As Greece approaches what might well be her final hour (in a long string of last-minutes and ultimatums and bluffs), I wanted to write something more about it. And add to the already long-winded catalogue:
- Germany: History has more lessons that just inflation (because the Germans have lost their minds).
- Grexit: The Costs and Impossibilities (because the journalists have lost their minds).
- Syriza: Are You Actively Trying To Orchestrate a Grexit (because Syriza have lost their minds).
- Syriza, turning Left, and is there any evidence for it? (because the Troika has lost its mind).
- What Yanis Varoufakis’ Dad Said (because Yanis Varoufakis’ dad has lost his mind).
In the past few years of writing and thinking about the Greek crisis, it seems to me that the key issue is this: for some reason, we all labour under the delusion that an economy is like a household. Mainly: when you’re having a tough time, you tighten your belt.
That analogy is ridiculous. And I say that having used it inappropriately on this blog many times before.
I’ve changed my mind.
Here is why:
- A household is not a contained economic system. It is not even a partially-contained economic system. A household is fundamentally reliant on forces outside of its control.
- It relies on an external bank for credit, on an external employer for income, on an external (super)market for sustenance, and on an external governance system for the maintenance of law and order.
- This means that there is no option for a household but to tighten its belt in the face of difficulties.
- That doesn’t make “belt-tightening” a moral imperative. There is nothing moral about it. It is simply the balance of power – and the household has none.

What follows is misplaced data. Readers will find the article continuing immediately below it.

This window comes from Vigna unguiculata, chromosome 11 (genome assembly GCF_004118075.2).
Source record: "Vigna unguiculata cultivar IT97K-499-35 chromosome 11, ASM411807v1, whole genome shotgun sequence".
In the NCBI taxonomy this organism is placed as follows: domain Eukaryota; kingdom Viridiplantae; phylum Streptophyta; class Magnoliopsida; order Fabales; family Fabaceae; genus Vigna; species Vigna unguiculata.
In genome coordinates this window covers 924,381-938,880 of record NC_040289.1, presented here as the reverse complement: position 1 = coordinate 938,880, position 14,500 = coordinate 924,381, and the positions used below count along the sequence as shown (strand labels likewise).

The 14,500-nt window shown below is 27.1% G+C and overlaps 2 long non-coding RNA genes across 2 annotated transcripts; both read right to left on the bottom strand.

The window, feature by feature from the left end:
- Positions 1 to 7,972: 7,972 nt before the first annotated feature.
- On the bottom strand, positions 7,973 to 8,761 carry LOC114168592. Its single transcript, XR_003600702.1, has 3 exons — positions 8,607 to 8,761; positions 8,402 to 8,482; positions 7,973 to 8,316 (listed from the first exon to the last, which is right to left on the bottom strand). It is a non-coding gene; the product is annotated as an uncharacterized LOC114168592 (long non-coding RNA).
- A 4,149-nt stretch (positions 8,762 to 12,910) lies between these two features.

- In short: the household is a completely open economic system, with almost no natural resources (other than the skills of its labour force) and virtually-zero competitive advantage.
- Yes – you get exceptions and people that go off the grid. But when we are using the household metaphor, we are talking about the general household, and the general household is fully an economic subject.
- National economies, on the other hand, are relatively-contained economic systems – even when they have some reliance on external debt and foreign trade.
- You cannot equate them. You can barely compare them.
- When you do, it makes almost as much sense as saying: “The cells of my body absorb glucose by osmosis to continue living. Therefore: the entire human body, because it is comprised of cells, should simply reside in a bath of high fructose corn syrup in order to optimise itself.”
- That would be a bad idea.
- And how do we know that’s a bad idea? Well, not necessarily through trying the bathing technique (although we’re free to risk death in the attempt). But we can observe what has happened empirically to people that didn’t eat. In fact, we can also observe what happened to people that maintained a diet of near-to-pure refined sugar. As it turns out, the sum is a lot more complicated than its parts.
- And often, what’s good for the part is only remotely connected to what’s good for the sum.
- We’ve also seen what happens historically when economies are treated as though they are households.
- It doesn’t work.
And in Greece’s case – all the years of austerity have not made a single iota of difference in the debt burden.
The Greeks have slashed spending. They have achieved a primary budget surplus. They have accepted bailouts from Germany and Co to repay Germany and Co’s banks. And nothing has changed:
Which is actually the other important point: when households have tried and failed to tighten their belts, they are allowed to go bankrupt without losing their citizenship or their basic human rights.
We need to find a better metaphor, and punish politicians for being so folksy with their non-wisdom.
Here’s a suggestion:
- Economies are like lap top computers.
- When the lap top keeps freezing up, you sometimes have to delete your music library to free up the space.
- And if that doesn’t work, then you can start deleting other things.
- But what is the point of a lap top if you start deleting Microsoft Word, and Microsoft Excel, and disabling the wifi connectivity?
- Sure, the device may turn on and off, and you can type some things into the notepad – but when it comes to getting work done, it’s now useless.
- There comes a point at which you need to do a hard reboot, clear out the memory banks, and re-install the operating system. Because then you stand a chance of doing the real work that might allow you to pay for a new lap top with better specs.
And forcing Greece out of the Eurozone in order to do that? It’s like confiscating the power cable and insisting that they try and do all the re-booting on battery reserves.